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  • Posted September 29th, 2016
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    What to sow, plant and harvest in your polytunnel or greenhouse in October

    What to sow, plant and harvest in your polytunnel or greenhouse in October

    October is the month for clearing and tidying. Your cucumbers and courgettes are likely to be finished and many other plants are getting exhausted and diseased, but hopefully you have a batch of new salad crops ready to plant out now. I always enjoy this time of year when the tunnel or greenhouse becomes completely transformed and rejuvenated again.

    October greenhouse tasks

    If you’ve still got crops, open the vents on fine days to avoid developing a muggy atmosphere which encourages fungal diseases. As tomatoes etc. finish, clear them out and wash any old pots etc before putting them away.

    If you can, give the house a good clean with a little detergent and disinfectant and a scrubbing brush. Clean glass will allow more light through in the dark days and cleaning the frame will remove pests looking for a good spot to over-winter. Once clean you can insulate it. Bubble wrap is good or heatsheets will do the job.

    Sow a hardy lettuce like Arctic King and grow in your greenhouse border to give you a salad whatever the weather.

    Sowing in greenhouse or polytunnel

    Direct sowing into beds

    There is now plenty of space again for sowing directly into the beds. Any salad crop can be sown directly into the ground now or sown into modules for planting out later. The decision is yours.

    Planting into beds

    I always look forward to planting out the garlic cloves into the beds in October. If you plant them in early October they will be ready and harvested in May just in time before your tomatoes need to be planted. You can also plant overwintering onion sets.

    Sowing into modules/pots (18-20°C)

    The best time for your overwintering salads was really in September, but if you have missed that date you can still sow them now. They may not be ready before the end of the year but will produce well in late winter until early spring.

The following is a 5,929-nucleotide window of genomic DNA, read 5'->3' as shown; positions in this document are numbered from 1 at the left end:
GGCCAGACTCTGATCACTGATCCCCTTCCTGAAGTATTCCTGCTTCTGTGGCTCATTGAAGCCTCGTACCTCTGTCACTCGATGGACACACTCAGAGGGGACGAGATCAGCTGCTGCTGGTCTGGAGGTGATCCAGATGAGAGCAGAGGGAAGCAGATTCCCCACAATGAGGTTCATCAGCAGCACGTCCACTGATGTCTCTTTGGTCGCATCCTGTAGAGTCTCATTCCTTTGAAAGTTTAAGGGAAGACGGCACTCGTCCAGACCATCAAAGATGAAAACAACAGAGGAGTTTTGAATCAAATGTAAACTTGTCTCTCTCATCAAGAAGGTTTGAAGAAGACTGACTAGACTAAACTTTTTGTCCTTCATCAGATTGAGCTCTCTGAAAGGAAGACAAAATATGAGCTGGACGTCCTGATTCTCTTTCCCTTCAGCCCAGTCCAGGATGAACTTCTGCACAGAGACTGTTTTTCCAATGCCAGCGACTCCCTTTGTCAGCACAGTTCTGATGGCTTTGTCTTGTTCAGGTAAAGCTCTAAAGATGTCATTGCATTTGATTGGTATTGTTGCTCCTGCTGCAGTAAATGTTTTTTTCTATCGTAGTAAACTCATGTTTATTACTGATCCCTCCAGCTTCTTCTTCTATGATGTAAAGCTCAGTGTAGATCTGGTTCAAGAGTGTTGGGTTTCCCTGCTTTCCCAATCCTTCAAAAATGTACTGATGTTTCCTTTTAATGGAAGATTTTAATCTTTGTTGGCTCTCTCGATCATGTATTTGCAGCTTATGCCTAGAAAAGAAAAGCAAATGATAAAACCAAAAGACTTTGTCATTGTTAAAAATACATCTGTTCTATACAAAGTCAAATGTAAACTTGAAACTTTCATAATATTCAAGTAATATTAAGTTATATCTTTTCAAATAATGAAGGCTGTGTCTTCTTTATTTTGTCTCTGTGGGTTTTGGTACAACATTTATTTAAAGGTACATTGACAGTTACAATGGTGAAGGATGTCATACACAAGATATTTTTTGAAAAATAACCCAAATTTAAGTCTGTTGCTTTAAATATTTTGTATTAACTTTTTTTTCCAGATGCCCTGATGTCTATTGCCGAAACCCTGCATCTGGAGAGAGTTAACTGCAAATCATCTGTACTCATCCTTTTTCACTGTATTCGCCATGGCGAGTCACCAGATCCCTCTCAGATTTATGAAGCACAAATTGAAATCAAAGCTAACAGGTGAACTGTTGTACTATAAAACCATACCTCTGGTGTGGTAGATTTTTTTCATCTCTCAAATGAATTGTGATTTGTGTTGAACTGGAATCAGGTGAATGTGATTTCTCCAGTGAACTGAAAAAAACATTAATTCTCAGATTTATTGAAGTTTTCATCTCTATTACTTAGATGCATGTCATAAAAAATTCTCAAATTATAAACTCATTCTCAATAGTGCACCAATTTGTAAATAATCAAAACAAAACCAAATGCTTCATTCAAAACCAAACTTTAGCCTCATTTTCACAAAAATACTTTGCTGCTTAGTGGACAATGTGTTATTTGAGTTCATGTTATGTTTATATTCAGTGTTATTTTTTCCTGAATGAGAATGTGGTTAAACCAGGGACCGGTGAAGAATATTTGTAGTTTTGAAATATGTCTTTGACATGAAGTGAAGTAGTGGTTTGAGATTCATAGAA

• Claytonia (or Winter Purslane) – 5 seeds per cell
    • Chervil, Coriander, Dill – 5 seeds per cell each
    • Oriental brassica salads (all types) – 5 seeds per cell
    • Scallions (Ishikura Bunching) – 10 seeds per cell
    • Spinach (annual) – 4 seeds per cell

    Harvesting

    In October the summer crops are fizzling out and their quality declines. You may still harvest some:

    Aubergines, basil, calabrese, coriander, Chinese cabbage, courgette, cucumber, dill, Florence fennel, French beans, lettuce, melons, oriental brassica salads, pak choi, parsley, peppers, salads, scallions, spinach and tomatoes.

    General tasks

    • Hardly water at all – once a week at the most.
    • Ventilate as much as possible.
    • Clear all remaining summer crops. Don’t leave any of their crop residues in your tunnel or greenhouse otherwise their relevant pests and diseases will be carried over to the new crops.
    • Start chitting your first early potatoes indoors.
    • Continue harvesting your winter salads.
    • Prepare the soil for the early spring crops by incorporating compost or composted manure into the soil.
    • Tidy and clean the tunnel or greenhouse: wash the plastic or glass, clean and tidy away the pots and trays.
    • Clean your tools and rub boiled linseed oil onto the handles and a mixture of old oil and diesel to get rid of rust on metal blades.
    • Order your seeds, seed potatoes, onion sets and garlic bulbs.

     

    You can get John’s book Vegetable Growing Month-by-Month here.


    The views expressed in our blog are those of the author and not necessarily lowimpact.org's


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